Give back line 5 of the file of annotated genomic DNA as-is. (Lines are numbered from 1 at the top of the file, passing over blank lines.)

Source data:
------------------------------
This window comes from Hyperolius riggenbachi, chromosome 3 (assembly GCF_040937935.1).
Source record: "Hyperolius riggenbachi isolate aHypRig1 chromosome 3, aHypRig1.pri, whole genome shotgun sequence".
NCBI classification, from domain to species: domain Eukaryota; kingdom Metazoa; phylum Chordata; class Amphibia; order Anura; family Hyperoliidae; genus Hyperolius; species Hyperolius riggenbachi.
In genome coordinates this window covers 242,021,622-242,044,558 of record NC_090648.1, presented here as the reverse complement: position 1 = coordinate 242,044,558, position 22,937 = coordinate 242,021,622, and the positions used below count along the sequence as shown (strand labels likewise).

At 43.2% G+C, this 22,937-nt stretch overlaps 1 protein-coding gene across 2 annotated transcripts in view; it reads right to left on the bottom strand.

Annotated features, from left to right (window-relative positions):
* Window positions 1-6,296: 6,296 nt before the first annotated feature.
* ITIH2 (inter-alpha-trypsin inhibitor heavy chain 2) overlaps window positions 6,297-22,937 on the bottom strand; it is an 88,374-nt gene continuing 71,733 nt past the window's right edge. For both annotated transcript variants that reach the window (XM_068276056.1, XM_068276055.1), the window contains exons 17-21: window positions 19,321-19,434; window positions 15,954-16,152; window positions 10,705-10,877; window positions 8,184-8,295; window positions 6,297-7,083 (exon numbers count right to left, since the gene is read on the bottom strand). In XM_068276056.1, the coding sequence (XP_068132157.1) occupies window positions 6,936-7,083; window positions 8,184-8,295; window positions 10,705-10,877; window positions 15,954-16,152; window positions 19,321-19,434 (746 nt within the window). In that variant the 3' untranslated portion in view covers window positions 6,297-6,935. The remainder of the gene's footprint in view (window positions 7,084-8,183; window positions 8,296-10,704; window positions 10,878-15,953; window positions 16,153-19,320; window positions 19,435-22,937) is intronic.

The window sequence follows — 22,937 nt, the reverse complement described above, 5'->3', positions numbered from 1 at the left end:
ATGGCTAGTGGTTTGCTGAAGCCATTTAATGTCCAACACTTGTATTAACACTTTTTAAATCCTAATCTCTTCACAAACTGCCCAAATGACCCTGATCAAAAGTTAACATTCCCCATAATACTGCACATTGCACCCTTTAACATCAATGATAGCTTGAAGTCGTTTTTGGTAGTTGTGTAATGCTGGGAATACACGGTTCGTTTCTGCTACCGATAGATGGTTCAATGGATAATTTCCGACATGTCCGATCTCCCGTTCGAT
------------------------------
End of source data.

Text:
At 43.2% G+C, this 22,937-nt stretch overlaps 1 protein-coding gene across 2 annotated transcripts in view; it reads right to left on the bottom strand.